Not only because this company will continue to do great in the future. But because this time of my value investing education was a turning point for me. The lessons I learned from evaluating this company are a big reason I am where I am today.

BOBS was one of my first true “investments.” And I look forward to finding many more companies like this for those who subscribe to the newsletter I write.

Thanks to Red from the Red Corner Blog for sending wonderful idea to me. And for the lessons I got from evaluating and owning this company.

Excellent Links From When I Was Writing How To Value Invest Part 1

Excellent Links From When I Was Writing How To Value Invest Part 1

While I was writing How To Value Invest I did not do very much learning about value investing.  I did however save every link that I thought might contain some excellent information from those emails dating back to February, and plan to share what I think the very best links were from that time frame over the coming weeks while I am researching companies again.

Hedge Fund Letters – Shareholder letters from a bunch of different funds including Baupost, Fairholme, Berkshire, Fairfax, and many others.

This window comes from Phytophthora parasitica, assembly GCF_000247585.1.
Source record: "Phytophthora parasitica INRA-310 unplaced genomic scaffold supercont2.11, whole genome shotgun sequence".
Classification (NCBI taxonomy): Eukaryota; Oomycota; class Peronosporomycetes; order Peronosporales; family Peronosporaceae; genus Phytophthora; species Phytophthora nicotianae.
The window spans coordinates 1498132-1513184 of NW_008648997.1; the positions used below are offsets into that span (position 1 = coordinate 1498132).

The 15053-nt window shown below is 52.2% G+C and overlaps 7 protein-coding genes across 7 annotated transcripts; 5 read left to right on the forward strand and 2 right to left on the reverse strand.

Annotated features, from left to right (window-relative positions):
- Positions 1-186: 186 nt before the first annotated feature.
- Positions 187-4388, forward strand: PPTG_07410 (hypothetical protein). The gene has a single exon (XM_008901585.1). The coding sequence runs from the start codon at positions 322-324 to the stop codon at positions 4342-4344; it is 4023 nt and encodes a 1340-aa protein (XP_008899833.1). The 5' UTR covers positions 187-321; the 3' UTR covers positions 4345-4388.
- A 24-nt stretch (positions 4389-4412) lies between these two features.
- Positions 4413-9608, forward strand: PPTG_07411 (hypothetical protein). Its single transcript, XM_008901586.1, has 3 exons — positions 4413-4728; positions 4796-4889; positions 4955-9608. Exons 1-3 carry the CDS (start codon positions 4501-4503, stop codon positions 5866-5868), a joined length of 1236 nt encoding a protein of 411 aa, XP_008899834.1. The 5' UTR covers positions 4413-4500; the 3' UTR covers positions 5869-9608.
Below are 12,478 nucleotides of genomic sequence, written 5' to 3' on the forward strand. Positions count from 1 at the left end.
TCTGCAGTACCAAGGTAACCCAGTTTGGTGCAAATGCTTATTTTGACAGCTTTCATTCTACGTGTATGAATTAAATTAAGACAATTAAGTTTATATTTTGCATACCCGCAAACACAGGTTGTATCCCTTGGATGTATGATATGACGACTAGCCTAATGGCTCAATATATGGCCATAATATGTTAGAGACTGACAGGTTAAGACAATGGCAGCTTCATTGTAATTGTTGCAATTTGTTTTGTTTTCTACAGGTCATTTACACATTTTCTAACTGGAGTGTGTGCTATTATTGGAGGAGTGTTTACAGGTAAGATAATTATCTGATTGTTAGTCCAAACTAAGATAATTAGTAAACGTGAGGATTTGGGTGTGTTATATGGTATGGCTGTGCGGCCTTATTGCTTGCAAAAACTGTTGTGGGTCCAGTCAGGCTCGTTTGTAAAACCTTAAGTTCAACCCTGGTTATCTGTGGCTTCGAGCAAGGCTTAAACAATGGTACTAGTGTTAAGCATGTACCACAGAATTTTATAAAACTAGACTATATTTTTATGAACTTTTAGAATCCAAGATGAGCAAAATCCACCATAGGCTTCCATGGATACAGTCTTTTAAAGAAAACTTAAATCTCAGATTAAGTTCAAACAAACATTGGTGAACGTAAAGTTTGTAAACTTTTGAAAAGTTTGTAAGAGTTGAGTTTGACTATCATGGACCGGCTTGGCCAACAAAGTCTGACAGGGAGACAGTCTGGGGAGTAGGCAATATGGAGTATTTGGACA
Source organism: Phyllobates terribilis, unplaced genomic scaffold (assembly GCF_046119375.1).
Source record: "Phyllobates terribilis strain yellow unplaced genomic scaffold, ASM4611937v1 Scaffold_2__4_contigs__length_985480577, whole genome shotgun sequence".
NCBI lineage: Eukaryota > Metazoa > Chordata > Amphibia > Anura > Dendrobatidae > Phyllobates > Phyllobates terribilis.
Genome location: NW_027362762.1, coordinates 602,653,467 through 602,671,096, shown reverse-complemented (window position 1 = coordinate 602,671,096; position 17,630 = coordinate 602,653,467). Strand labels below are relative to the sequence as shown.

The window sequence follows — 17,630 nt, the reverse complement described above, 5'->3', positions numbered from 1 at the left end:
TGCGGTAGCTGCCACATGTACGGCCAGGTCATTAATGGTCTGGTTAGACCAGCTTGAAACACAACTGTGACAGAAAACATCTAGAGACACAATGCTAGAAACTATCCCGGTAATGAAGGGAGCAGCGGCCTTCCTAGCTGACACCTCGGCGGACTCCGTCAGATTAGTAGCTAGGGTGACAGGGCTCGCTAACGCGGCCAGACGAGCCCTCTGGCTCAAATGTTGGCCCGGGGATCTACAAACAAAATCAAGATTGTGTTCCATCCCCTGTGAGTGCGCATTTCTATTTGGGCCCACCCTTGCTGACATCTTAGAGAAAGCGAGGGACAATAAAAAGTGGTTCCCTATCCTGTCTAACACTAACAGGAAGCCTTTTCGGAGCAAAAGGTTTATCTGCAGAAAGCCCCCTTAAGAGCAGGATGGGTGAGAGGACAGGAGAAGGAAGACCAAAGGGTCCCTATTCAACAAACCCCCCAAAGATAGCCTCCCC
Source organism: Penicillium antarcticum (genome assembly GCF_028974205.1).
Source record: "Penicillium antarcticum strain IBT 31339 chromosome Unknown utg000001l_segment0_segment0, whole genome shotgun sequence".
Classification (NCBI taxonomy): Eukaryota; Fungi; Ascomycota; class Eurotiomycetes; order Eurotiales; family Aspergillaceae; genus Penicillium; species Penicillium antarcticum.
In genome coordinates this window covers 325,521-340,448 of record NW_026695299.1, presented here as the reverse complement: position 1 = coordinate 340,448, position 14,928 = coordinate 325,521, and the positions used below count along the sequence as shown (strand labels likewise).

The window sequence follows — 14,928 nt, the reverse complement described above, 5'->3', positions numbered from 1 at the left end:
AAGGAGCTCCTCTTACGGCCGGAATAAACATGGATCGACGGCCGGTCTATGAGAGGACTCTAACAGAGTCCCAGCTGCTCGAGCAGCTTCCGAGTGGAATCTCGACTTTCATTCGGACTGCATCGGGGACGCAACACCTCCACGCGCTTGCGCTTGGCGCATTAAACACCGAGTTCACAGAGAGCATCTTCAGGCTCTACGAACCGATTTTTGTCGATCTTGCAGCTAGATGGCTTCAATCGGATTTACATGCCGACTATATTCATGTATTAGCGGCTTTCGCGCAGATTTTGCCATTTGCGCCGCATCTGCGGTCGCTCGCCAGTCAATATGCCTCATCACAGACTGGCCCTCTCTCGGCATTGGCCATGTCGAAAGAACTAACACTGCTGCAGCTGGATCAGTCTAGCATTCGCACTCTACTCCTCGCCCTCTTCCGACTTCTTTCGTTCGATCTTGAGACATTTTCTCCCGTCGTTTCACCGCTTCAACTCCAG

Contrarian Investing In Quality Franchises – From Beyond Proxy and author Oliver Mihaljevic.

Walking Away From A Few Million Dollars Part 5 – This is from Ragnar is a Pirate and is the conclusion piece on a potential real estate investment and the potential pitfalls of investing in real estate.

How Morningstar Values Berkshire – Goes through multiple different valuation techniques and values Berkshire Hathaway.

How To Get Into The Value Investors Club by Whopper Investments who recently got accepted into VIC, something I have failed twice at thus far.  Hopefully I picked up some pointers from Whopper for my next attempt.

Punchcard Investing Blog – An excellent new blog which concentrates on companies with moats and competitive advantages.  I highly recommend going back and reading the entire blog.

What Was The Biggest Turning Point In Your Life?  Excellent article from about making small incremental changes every day instead of waiting for that one big break.

Quickly Master Any Skill The Tim Ferriss Way By Learning Out Of Order by Lifehacker.  This is a 24 minute video that is well worth your time if you want to learn things more efficiently.